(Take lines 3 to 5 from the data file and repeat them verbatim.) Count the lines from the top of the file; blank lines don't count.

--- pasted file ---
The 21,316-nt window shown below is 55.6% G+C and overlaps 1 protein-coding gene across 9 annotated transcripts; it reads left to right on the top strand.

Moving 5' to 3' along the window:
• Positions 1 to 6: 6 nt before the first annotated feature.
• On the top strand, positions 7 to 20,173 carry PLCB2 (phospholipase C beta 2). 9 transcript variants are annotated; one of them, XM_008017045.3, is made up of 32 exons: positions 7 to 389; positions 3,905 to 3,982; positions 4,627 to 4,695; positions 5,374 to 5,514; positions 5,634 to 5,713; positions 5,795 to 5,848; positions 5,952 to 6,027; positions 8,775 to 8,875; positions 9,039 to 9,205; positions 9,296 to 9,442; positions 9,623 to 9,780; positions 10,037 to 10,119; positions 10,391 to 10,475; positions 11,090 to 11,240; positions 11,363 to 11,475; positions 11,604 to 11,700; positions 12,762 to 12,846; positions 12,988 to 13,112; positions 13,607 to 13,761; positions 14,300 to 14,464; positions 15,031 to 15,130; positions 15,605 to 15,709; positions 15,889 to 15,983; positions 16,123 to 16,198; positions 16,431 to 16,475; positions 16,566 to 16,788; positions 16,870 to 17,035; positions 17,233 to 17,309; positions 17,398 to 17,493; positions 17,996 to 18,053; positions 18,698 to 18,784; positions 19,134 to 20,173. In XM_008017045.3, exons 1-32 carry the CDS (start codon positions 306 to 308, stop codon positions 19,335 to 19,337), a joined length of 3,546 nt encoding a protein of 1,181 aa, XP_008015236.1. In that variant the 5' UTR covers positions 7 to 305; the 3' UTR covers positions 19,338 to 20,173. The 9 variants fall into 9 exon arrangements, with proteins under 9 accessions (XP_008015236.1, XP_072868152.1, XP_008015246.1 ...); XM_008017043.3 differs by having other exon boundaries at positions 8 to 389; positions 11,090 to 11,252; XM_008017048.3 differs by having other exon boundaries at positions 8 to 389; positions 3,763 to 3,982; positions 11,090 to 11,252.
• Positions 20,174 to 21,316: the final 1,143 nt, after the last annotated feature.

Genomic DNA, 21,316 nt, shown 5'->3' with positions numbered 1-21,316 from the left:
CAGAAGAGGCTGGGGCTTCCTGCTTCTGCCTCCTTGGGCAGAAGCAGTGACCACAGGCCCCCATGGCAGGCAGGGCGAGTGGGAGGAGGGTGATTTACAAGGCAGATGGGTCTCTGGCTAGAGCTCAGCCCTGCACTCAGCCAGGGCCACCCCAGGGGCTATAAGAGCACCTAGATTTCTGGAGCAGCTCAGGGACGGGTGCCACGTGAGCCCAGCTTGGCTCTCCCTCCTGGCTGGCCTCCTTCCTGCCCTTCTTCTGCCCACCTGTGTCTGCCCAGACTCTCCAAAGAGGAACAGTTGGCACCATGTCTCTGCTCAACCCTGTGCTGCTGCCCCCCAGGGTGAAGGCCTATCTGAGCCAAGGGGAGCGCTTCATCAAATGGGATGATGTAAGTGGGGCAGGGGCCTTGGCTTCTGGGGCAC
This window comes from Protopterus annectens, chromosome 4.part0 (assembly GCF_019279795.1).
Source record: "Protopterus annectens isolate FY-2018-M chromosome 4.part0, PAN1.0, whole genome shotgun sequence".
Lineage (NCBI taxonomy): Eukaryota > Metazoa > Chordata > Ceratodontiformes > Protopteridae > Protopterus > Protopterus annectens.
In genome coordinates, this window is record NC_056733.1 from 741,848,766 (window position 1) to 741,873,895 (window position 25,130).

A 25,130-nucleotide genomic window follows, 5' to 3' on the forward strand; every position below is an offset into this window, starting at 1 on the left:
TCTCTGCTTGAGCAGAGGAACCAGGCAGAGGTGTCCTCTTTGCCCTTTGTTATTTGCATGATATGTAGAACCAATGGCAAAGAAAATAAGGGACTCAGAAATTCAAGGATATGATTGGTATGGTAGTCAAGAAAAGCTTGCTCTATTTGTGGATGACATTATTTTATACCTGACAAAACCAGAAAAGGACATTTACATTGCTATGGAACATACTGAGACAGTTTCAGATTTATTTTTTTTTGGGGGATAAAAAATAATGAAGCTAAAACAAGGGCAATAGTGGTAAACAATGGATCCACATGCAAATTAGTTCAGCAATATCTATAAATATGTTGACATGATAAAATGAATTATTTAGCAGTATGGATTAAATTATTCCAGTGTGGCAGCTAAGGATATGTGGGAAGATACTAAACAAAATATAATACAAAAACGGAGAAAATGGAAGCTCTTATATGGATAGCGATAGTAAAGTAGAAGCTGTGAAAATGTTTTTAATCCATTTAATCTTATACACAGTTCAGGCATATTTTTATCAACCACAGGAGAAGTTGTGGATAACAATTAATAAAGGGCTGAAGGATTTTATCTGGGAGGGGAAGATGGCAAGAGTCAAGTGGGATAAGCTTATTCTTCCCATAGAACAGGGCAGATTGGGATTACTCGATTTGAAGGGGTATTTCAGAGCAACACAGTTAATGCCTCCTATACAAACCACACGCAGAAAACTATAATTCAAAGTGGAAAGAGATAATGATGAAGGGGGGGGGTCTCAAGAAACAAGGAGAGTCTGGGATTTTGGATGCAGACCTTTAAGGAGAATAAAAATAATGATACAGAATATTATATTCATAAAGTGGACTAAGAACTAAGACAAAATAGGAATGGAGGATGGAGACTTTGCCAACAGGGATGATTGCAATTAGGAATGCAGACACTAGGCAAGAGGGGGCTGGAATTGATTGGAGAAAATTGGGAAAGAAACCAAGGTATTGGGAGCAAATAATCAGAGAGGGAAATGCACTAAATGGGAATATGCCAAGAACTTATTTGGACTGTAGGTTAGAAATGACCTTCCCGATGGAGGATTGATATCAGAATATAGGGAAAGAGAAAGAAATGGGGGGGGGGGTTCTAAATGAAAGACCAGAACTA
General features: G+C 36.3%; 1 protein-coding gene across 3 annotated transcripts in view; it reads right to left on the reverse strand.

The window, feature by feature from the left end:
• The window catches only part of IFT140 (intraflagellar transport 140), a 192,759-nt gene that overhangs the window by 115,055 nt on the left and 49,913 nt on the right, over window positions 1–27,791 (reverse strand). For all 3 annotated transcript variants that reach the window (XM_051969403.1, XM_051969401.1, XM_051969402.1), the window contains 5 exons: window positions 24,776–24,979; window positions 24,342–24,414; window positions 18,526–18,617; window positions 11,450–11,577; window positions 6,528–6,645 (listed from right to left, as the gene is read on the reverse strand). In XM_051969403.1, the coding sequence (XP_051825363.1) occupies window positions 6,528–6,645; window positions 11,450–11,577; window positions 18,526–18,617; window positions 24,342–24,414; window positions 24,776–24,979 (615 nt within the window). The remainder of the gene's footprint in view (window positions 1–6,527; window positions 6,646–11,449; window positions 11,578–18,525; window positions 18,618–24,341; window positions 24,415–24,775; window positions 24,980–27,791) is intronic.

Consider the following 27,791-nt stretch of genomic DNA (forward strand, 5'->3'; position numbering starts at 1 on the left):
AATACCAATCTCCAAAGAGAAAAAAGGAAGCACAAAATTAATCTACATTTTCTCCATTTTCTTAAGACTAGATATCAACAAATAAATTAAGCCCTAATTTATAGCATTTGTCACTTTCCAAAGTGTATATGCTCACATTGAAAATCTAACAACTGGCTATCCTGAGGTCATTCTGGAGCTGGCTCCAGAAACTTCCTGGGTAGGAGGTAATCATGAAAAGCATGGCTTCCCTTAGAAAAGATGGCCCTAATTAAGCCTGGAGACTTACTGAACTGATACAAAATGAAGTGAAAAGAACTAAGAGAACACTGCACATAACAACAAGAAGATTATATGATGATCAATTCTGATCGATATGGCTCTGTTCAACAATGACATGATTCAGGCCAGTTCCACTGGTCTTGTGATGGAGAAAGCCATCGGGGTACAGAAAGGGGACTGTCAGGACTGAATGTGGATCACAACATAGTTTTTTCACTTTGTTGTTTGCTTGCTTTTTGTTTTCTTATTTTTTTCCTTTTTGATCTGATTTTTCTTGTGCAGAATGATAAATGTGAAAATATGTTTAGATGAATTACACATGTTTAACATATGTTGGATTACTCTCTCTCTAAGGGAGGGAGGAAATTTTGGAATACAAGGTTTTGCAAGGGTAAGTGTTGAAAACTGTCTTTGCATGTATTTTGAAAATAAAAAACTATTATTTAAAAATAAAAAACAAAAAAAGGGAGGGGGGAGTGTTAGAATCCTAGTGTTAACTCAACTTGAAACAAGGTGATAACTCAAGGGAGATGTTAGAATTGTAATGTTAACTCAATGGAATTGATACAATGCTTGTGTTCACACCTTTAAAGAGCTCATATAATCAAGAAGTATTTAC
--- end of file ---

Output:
• Positions 1 to 6: 6 nt before the first annotated feature.
• On the top strand, positions 7 to 20,173 carry PLCB2 (phospholipase C beta 2). 9 transcript variants are annotated; one of them, XM_008017045.3, is made up of 32 exons: positions 7 to 389; positions 3,905 to 3,982; positions 4,627 to 4,695; positions 5,374 to 5,514; positions 5,634 to 5,713; positions 5,795 to 5,848; positions 5,952 to 6,027; positions 8,775 to 8,875; positions 9,039 to 9,205; positions 9,296 to 9,442; positions 9,623 to 9,780; positions 10,037 to 10,119; positions 10,391 to 10,475; positions 11,090 to 11,240; positions 11,363 to 11,475; positions 11,604 to 11,700; positions 12,762 to 12,846; positions 12,988 to 13,112; positions 13,607 to 13,761; positions 14,300 to 14,464; positions 15,031 to 15,130; positions 15,605 to 15,709; positions 15,889 to 15,983; positions 16,123 to 16,198; positions 16,431 to 16,475; positions 16,566 to 16,788; positions 16,870 to 17,035; positions 17,233 to 17,309; positions 17,398 to 17,493; positions 17,996 to 18,053; positions 18,698 to 18,784; positions 19,134 to 20,173. In XM_008017045.3, exons 1-32 carry the CDS (start codon positions 306 to 308, stop codon positions 19,335 to 19,337), a joined length of 3,546 nt encoding a protein of 1,181 aa, XP_008015236.1. In that variant the 5' UTR covers positions 7 to 305; the 3' UTR covers positions 19,338 to 20,173. The 9 variants fall into 9 exon arrangements, with proteins under 9 accessions (XP_008015236.1, XP_072868152.1, XP_008015246.1 ...); XM_008017043.3 differs by having other exon boundaries at positions 8 to 389; positions 11,090 to 11,252; XM_008017048.3 differs by having other exon boundaries at positions 8 to 389; positions 3,763 to 3,982; positions 11,090 to 11,252.
• Positions 20,174 to 21,316: the final 1,143 nt, after the last annotated feature.